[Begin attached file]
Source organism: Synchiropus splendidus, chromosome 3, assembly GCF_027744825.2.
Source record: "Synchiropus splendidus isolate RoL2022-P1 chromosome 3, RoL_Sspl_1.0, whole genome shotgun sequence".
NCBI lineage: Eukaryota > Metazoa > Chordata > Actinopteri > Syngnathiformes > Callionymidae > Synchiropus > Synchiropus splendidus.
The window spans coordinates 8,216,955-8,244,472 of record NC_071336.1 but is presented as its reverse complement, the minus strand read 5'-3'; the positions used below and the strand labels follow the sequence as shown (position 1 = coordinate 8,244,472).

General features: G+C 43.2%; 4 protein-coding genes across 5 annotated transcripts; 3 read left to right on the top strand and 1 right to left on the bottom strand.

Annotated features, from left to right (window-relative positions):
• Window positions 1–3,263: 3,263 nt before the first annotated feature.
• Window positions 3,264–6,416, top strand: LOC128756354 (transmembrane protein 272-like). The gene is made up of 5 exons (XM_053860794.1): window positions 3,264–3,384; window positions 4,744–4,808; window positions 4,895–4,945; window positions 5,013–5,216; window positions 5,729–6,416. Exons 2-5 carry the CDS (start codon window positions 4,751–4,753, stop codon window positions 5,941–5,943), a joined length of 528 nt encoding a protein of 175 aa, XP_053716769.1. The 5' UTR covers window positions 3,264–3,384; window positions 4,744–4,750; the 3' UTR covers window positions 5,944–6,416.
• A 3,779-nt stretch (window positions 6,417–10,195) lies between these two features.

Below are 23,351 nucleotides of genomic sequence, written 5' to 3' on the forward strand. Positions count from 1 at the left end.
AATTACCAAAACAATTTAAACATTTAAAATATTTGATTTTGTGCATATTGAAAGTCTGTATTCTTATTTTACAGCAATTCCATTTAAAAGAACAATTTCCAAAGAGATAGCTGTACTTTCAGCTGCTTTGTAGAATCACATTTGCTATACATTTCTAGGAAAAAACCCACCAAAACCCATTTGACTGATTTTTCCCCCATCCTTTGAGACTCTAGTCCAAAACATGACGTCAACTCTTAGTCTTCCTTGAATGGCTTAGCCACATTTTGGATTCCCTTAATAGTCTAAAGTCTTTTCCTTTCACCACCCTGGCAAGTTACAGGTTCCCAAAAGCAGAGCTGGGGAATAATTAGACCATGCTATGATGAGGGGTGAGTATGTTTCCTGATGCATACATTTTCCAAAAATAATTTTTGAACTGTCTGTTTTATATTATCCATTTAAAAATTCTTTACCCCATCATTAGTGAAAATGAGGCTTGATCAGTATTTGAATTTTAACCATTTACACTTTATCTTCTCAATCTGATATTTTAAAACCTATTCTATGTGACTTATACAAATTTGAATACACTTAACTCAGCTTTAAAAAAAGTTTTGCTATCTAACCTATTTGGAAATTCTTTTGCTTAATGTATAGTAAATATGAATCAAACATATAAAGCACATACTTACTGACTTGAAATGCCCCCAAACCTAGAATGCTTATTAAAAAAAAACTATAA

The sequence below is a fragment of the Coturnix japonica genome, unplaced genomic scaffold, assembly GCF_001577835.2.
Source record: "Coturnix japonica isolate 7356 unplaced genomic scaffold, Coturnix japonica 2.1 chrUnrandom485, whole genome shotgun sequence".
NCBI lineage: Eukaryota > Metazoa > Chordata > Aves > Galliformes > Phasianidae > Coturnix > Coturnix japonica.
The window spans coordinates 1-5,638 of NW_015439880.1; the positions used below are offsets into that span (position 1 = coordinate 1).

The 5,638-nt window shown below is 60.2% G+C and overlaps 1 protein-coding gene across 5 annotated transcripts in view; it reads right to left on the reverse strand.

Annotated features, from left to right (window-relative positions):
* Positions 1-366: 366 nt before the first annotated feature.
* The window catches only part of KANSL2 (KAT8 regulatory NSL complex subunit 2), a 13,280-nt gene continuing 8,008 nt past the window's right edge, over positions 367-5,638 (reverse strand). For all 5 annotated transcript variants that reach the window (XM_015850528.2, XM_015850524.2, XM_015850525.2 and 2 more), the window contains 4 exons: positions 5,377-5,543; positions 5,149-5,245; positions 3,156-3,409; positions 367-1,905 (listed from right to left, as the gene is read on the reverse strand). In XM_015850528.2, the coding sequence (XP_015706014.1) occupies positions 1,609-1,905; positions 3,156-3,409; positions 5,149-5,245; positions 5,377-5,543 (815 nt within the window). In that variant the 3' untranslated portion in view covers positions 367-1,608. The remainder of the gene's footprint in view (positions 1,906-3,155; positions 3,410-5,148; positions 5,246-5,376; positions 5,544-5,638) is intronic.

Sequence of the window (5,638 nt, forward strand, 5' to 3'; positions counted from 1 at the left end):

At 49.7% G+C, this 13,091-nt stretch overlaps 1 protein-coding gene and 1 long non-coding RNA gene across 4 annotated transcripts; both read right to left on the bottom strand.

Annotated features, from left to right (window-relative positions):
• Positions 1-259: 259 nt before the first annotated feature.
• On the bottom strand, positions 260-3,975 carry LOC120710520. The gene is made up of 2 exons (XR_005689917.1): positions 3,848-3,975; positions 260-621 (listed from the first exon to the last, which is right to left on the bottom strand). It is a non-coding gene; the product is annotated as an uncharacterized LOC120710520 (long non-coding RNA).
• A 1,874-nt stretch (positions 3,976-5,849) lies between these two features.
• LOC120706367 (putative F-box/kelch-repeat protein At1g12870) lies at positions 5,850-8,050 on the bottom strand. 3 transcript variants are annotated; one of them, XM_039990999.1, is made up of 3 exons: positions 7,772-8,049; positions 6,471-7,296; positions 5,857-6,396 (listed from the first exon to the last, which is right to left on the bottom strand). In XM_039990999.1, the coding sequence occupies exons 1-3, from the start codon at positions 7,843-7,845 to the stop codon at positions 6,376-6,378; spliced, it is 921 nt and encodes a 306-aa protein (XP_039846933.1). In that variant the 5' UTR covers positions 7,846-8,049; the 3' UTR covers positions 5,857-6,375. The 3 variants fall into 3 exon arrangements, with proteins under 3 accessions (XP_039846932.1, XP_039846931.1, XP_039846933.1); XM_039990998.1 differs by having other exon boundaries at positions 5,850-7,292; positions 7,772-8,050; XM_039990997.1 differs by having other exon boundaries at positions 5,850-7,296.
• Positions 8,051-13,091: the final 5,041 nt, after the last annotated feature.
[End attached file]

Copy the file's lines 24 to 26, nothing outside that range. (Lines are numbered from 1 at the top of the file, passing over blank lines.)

• On the bottom strand, positions 260-3,975 carry LOC120710520. The gene is made up of 2 exons (XR_005689917.1): positions 3,848-3,975; positions 260-621 (listed from the first exon to the last, which is right to left on the bottom strand). It is a non-coding gene; the product is annotated as an uncharacterized LOC120710520 (long non-coding RNA).
• A 1,874-nt stretch (positions 3,976-5,849) lies between these two features.
• LOC120706367 (putative F-box/kelch-repeat protein At1g12870) lies at positions 5,850-8,050 on the bottom strand. 3 transcript variants are annotated; one of them, XM_039990999.1, is made up of 3 exons: positions 7,772-8,049; positions 6,471-7,296; positions 5,857-6,396 (listed from the first exon to the last, which is right to left on the bottom strand). In XM_039990999.1, the coding sequence occupies exons 1-3, from the start codon at positions 7,843-7,845 to the stop codon at positions 6,376-6,378; spliced, it is 921 nt and encodes a 306-aa protein (XP_039846933.1). In that variant the 5' UTR covers positions 7,846-8,049; the 3' UTR covers positions 5,857-6,375. The 3 variants fall into 3 exon arrangements, with proteins under 3 accessions (XP_039846932.1, XP_039846931.1, XP_039846933.1); XM_039990998.1 differs by having other exon boundaries at positions 5,850-7,292; positions 7,772-8,050; XM_039990997.1 differs by having other exon boundaries at positions 5,850-7,296.